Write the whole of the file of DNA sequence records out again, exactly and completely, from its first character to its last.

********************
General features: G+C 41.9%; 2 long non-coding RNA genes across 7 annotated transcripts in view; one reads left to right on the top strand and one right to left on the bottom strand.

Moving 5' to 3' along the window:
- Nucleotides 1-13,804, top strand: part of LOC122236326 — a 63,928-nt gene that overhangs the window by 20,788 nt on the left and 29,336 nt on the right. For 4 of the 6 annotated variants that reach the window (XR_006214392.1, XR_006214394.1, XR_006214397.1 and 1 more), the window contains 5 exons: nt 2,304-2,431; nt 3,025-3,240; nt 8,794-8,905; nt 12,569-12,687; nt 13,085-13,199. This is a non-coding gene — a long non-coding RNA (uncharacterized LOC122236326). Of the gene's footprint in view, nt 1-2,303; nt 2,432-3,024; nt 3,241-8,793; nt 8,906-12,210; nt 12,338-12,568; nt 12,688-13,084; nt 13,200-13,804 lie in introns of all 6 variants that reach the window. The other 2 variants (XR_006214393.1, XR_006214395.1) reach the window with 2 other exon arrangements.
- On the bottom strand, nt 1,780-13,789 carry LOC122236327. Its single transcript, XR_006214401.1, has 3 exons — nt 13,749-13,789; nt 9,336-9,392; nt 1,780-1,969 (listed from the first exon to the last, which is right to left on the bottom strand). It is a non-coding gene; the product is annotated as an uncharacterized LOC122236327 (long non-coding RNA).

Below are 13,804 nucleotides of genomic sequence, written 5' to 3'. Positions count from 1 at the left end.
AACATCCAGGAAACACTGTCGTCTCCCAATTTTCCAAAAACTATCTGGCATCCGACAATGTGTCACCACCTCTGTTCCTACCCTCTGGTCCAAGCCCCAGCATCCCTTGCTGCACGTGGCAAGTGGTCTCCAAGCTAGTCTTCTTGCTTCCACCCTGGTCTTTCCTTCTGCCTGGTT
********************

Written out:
General features: G+C 41.9%; 2 long non-coding RNA genes across 7 annotated transcripts in view; one reads left to right on the top strand and one right to left on the bottom strand.

Moving 5' to 3' along the window:
- Nucleotides 1-13,804, top strand: part of LOC122236326 — a 63,928-nt gene that overhangs the window by 20,788 nt on the left and 29,336 nt on the right. For 4 of the 6 annotated variants that reach the window (XR_006214392.1, XR_006214394.1, XR_006214397.1 and 1 more), the window contains 5 exons: nt 2,304-2,431; nt 3,025-3,240; nt 8,794-8,905; nt 12,569-12,687; nt 13,085-13,199. This is a non-coding gene — a long non-coding RNA (uncharacterized LOC122236326). Of the gene's footprint in view, nt 1-2,303; nt 2,432-3,024; nt 3,241-8,793; nt 8,906-12,210; nt 12,338-12,568; nt 12,688-13,084; nt 13,200-13,804 lie in introns of all 6 variants that reach the window. The other 2 variants (XR_006214393.1, XR_006214395.1) reach the window with 2 other exon arrangements.
- On the bottom strand, nt 1,780-13,789 carry LOC122236327. Its single transcript, XR_006214401.1, has 3 exons — nt 13,749-13,789; nt 9,336-9,392; nt 1,780-1,969 (listed from the first exon to the last, which is right to left on the bottom strand). It is a non-coding gene; the product is annotated as an uncharacterized LOC122236327 (long non-coding RNA).

Below are 13,804 nucleotides of genomic sequence, written 5' to 3'. Positions count from 1 at the left end.
AACATCCAGGAAACACTGTCGTCTCCCAATTTTCCAAAAACTATCTGGCATCCGACAATGTGTCACCACCTCTGTTCCTACCCTCTGGTCCAAGCCCCAGCATCCCTTGCTGCACGTGGCAAGTGGTCTCCAAGCTAGTCTTCTTGCTTCCACCCTGGTCTTTCCTTCTGCCTGGTT